A WICKED sculpture at the entrance to the retrospective exhibition of Martin Kippenberger's work at the Museum of Contemporary Art crystallizes the manic tone that made the German-born Conceptual artist such an influential force, beginning in the 1980s. Then, in the show's first gallery, a thoroughly flat-footed installation also demonstrates what made his work so maddeningly uneven. Kippenberger died of cancer in 1997, at age 44, so we'll never know whether his early achievements would have been multiplied or divided over the long haul, but MOCA's sprawling, 250-work show gives a welcome overview, warts and all.
The sculpture, "Santa Claus Lamp" (1994), is a carved Styrofoam figure, bulky in profile and more than 7 feet tall, cast in silvery aluminum. The torso twists so the blocky boots below point in a different direction, making the otherwise upright figure visually tipsy. Jolly old St. Nick is crossed with a lamppost, the crimson lightbulb glowing inside its lantern head suggesting both the red nose of reindeer Rudolph and of a cartoon skid-row drunk.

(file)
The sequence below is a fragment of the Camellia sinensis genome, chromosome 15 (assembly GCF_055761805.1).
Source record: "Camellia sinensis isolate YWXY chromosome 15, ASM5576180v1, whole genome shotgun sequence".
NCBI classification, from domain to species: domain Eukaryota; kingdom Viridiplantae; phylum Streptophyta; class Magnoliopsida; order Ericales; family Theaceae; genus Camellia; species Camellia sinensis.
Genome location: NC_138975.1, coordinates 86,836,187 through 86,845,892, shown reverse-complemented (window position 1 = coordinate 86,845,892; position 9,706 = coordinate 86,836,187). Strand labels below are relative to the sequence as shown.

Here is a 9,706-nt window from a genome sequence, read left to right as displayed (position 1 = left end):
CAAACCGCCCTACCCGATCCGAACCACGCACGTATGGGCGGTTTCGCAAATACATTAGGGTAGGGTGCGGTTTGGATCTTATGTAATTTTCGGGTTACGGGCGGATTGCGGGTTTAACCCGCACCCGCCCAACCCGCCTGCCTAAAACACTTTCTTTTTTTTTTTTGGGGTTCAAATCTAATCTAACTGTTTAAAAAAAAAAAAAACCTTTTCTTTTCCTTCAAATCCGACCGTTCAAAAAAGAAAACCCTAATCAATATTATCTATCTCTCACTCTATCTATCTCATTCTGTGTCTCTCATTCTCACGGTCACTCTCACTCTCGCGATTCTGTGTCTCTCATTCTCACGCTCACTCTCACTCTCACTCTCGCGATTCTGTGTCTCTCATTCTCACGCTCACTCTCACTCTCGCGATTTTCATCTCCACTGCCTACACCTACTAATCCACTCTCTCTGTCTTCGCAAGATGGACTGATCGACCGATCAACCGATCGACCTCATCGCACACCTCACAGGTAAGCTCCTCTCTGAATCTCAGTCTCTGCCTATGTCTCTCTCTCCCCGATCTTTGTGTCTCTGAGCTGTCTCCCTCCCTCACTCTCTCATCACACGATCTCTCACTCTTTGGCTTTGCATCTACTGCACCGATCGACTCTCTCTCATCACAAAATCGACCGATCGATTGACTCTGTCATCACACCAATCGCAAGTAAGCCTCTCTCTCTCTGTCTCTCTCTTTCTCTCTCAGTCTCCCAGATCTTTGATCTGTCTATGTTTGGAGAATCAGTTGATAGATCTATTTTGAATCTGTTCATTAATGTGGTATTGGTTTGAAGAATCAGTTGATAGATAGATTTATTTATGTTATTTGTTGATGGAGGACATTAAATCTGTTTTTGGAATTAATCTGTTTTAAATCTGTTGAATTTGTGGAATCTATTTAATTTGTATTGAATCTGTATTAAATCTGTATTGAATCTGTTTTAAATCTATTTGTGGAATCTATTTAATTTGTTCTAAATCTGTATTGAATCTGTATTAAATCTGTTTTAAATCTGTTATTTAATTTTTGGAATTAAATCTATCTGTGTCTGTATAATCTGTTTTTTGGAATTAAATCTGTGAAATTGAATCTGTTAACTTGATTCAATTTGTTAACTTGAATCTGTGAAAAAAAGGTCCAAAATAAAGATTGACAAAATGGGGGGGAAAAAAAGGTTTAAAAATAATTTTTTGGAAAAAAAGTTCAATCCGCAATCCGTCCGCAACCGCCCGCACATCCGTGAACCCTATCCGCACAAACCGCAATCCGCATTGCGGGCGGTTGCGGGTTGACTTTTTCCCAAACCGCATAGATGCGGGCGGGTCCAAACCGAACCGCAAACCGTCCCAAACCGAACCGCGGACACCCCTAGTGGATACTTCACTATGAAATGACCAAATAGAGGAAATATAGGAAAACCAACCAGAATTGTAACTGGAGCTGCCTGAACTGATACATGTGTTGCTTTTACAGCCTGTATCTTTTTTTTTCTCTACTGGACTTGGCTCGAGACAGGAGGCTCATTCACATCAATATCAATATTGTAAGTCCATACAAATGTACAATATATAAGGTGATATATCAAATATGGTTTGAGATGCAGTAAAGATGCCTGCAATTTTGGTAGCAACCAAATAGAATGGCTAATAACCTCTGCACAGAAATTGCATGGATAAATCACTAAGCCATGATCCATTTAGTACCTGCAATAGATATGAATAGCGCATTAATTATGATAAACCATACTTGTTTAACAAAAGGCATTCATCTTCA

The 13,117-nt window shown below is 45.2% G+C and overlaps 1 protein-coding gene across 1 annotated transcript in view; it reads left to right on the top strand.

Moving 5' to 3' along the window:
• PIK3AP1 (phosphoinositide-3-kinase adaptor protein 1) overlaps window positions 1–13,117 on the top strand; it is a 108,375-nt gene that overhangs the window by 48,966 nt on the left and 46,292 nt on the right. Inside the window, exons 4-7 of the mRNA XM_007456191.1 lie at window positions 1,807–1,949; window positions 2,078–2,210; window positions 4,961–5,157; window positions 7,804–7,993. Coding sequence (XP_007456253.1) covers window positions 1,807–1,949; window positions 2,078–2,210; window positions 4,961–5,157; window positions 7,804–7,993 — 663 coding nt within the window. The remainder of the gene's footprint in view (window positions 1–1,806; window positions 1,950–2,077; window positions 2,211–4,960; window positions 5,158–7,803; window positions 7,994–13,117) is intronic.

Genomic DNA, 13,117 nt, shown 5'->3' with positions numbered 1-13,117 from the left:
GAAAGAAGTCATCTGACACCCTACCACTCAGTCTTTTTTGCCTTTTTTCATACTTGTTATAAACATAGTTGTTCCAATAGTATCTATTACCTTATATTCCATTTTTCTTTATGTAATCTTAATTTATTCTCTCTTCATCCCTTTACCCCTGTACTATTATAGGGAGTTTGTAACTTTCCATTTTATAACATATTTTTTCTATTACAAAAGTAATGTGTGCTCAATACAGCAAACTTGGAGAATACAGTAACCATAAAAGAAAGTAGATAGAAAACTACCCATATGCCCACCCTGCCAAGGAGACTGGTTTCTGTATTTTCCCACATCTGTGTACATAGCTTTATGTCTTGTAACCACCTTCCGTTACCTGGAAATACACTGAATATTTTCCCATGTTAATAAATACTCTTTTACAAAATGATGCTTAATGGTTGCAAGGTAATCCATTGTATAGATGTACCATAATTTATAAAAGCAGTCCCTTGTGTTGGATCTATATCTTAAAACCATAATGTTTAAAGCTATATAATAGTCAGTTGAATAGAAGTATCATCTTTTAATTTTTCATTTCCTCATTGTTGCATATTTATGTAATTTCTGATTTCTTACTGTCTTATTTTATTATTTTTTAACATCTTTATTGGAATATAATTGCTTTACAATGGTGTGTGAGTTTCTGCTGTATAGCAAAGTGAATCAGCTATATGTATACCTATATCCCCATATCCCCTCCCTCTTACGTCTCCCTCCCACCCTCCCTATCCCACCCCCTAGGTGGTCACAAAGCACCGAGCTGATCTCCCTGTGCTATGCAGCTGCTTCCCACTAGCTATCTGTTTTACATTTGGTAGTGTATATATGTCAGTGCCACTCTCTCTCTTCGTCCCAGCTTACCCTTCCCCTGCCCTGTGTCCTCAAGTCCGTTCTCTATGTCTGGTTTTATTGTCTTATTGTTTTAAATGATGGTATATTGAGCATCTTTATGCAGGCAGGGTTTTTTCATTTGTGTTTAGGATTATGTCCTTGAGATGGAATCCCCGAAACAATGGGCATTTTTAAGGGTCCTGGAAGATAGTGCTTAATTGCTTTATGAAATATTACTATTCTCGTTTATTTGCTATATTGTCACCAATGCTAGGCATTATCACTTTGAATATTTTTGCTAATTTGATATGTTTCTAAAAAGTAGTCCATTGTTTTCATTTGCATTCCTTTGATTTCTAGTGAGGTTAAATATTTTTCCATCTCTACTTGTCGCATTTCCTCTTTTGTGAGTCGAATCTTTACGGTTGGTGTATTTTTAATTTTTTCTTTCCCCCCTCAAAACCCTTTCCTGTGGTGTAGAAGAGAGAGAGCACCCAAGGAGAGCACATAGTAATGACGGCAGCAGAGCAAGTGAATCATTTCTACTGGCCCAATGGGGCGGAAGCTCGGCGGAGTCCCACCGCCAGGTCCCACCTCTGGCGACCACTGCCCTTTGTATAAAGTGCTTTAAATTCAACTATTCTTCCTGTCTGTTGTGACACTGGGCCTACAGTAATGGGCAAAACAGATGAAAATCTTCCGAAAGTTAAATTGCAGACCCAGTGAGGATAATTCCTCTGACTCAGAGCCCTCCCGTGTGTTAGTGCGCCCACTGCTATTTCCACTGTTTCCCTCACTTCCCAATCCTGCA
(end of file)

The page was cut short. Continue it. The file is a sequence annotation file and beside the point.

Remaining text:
Smeared brown paint dribbles down over Santa's pompom cap, turning it into a scatological crown. And, as if this were some dowager empress in drag out for a lovely night at the opera, a gloved hand holds up an incongruous pleated fan. The sculpture embodies a sense of childish excess and morbid yearning, innocent generosity soiled by aristocratic noblesse oblige. Its overall wretchedness elicits a wide grin, but the laughter is akin to whistling in the dark.
Call me crazy, but Kippenberger's hot-Santa-mess encapsulates the nausea of the social meltdown being splashed across the front pages of America's newspapers better than anything I've yet seen-- and it was made 14 years ago. The sculpture's pitch-perfect tone, deep and profound abjection, ricochets off the work of such other seminal artists as Mike Kelley, while Paul McCarthy's varieties of Kris Kringle madness followed soon after in performances, installations and graphics, which continue to the present. Kippenberger's work is an art in conversation with other artists, which makes for a bracing dialogue.
Then in the first room, a large, dull installation makes you wonder where Santa could possibly have come from. Surely not the artist responsible for this.